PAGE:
But there is a populist side to Fox: it is, perhaps first and foremost, a TV station which seeks large numbers of viewers. Producers there obviously know that a lot of their viewers like Donald Trump. So they treat Trump fairly, interview him at length. Sean Hannity did the job Thursday night. Not for Fox, apparently, was the treatment Trump is getting everywhere else in the mainstream media: depicted as a dangerous aspiring fascist if not already the real thing. They also had on the air terrorism analysts, some of whom are probably Islamophobic. But they were at least willing to entertain the idea that there might be something amiss with bringing brides from Saudi Arabia into America without much screening.

Trump, some may have noticed, does not seem eager to go to war in the Middle East. He boasts that he is the only prominent Republican candidate who opposed the Iraq war, though no one can really point to where he was particularly forceful about it. He sets himself apart from other GOPers by refusing to go into paroxysms about the Iran nuclear deal: he doesn’t like it, he would seek to renegotiate it, but he doesn’t rush to proclaim he would rip it up on day one. Chris Matthews (occasionally a bright spot on liberal MSNBC) says Trump is antiwar and appeals to Reagan Democrats, and I think there is something to that.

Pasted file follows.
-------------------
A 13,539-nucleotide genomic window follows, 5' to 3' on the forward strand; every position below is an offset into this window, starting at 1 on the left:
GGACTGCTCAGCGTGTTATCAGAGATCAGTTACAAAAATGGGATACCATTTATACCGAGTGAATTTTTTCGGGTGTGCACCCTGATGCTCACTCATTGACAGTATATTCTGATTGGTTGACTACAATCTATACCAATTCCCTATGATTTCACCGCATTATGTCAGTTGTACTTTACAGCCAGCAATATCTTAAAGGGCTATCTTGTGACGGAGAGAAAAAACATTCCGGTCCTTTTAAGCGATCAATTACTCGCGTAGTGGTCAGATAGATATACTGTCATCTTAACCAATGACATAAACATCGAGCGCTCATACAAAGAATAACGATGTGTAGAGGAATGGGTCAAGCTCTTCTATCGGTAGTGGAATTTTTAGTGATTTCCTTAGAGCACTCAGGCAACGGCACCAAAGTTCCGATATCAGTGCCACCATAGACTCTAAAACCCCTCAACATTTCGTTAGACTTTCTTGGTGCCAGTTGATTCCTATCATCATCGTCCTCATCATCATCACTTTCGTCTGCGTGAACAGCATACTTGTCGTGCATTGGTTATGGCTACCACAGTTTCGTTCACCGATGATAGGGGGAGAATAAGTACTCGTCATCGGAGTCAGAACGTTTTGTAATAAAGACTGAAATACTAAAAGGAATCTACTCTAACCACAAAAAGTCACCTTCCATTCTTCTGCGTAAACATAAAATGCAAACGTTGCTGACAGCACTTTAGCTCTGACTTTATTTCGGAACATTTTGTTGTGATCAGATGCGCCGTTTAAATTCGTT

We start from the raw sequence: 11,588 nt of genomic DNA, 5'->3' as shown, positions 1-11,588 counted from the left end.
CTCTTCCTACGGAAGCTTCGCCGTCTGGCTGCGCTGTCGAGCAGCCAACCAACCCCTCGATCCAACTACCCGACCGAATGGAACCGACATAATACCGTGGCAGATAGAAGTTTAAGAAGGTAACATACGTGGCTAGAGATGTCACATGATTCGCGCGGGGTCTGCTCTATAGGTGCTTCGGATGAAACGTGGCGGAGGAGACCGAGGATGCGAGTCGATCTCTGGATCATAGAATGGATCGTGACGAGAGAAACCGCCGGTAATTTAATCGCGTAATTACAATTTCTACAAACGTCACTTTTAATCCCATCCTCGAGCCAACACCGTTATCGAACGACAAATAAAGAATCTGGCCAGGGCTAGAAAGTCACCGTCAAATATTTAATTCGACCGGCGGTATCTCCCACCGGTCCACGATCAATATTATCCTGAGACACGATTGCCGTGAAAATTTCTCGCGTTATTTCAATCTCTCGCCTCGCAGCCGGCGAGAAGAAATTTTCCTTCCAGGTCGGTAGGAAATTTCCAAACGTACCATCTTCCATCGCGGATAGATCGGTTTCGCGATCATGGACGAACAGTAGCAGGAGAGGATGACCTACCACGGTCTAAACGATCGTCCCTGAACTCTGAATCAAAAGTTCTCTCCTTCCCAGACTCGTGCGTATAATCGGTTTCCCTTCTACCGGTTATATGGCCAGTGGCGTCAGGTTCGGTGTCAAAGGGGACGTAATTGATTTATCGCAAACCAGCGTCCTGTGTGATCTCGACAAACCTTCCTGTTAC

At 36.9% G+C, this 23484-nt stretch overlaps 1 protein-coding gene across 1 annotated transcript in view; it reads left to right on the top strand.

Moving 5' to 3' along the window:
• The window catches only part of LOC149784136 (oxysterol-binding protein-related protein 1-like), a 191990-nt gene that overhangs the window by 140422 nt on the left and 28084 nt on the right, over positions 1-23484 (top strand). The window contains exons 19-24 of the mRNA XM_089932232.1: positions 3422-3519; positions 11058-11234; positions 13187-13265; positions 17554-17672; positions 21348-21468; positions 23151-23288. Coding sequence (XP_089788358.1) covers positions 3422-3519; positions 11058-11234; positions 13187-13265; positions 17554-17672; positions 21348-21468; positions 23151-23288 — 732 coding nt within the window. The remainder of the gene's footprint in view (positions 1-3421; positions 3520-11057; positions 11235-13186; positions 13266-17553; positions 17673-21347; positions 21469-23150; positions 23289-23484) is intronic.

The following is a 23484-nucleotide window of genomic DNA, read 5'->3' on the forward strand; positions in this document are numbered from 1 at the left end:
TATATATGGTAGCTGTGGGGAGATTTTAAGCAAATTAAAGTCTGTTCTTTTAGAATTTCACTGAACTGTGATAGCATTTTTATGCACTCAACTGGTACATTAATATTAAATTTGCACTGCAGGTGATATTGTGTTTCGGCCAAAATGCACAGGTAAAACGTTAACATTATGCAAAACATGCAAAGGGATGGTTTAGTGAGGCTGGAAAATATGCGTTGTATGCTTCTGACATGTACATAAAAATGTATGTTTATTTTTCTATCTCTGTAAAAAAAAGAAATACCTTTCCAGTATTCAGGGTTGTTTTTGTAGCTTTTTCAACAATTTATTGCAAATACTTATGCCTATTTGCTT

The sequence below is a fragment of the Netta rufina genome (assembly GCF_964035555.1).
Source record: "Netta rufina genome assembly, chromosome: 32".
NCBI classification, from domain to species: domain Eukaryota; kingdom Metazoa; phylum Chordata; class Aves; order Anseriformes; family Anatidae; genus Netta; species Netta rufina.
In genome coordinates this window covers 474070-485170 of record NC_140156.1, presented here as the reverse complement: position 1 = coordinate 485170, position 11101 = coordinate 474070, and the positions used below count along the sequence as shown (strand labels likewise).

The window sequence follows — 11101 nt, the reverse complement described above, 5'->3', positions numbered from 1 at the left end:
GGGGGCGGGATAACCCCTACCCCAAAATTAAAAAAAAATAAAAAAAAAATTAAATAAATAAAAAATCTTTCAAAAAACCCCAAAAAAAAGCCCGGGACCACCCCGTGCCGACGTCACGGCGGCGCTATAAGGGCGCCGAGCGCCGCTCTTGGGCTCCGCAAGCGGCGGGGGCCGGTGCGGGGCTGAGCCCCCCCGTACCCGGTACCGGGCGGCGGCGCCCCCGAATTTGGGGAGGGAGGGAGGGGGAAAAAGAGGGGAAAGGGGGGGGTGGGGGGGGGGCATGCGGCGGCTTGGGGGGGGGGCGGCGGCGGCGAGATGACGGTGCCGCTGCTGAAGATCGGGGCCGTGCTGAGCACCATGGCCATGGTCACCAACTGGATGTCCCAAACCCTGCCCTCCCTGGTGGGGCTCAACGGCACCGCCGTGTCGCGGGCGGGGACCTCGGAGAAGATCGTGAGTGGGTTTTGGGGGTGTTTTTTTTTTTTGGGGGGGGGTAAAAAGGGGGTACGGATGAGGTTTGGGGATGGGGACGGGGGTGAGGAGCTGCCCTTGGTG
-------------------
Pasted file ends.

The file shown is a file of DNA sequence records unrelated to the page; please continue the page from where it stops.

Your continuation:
The fanatical hatred of Trump, the ubiquitous “can it happen here?” refrains attached to his name, are due, mostly, to his refusal to buy the liberal line on immigration. Trump says he wants to build a wall on the Mexican border (I think he probably would); wants to deport the illegals and make them reapply for entry (I doubt it), and wants a government database of Muslims (after the Bataclan shootings, I hope such a thing exists already). Anyone with firsthand knowledge of Trump’s businesses knows he’s not anti-immigrant. But he surely is tapping into the worries of Americans who think they’ve lost control over their national destiny. In France, the security services believe there are thousands of potentially dangerous Muslim immigrants (or second-generation Muslims) and admit they don’t have the manpower to do adequate surveillance. The United States isn’t France. Should we continue with mass immigration until our situation devolves that far? The fact is that under Presidents Hoover, Roosevelt, Truman, Eisenhower, and Kennedy, the United States had very little immigration. There were no internet brides from Saudi Arabia, brought in without screening. Frankly, there was no one in America who wanted a bride in a burqa. Did that make the United States fascist during their presidencies?

I suspect a great many Fox viewers don’t think so, and Fox, like any good business, knows it. One question for the coming year is whether the network will be turned back towards the “invade the world, invite the world” attitudes the neoconservatives favor, or whether it will remain, at least partially, a tribune and reflection of middle American sensibilities.

Scott McConnell is a founding editor of The American Conservative.

about the author

Scott McConnell is a founding editor of The American Conservative and the author of Ex-Neocon: Dispatches From the Post-9/11 Ideological Wars. Follow him on Twitter at @ScottMcConnell9.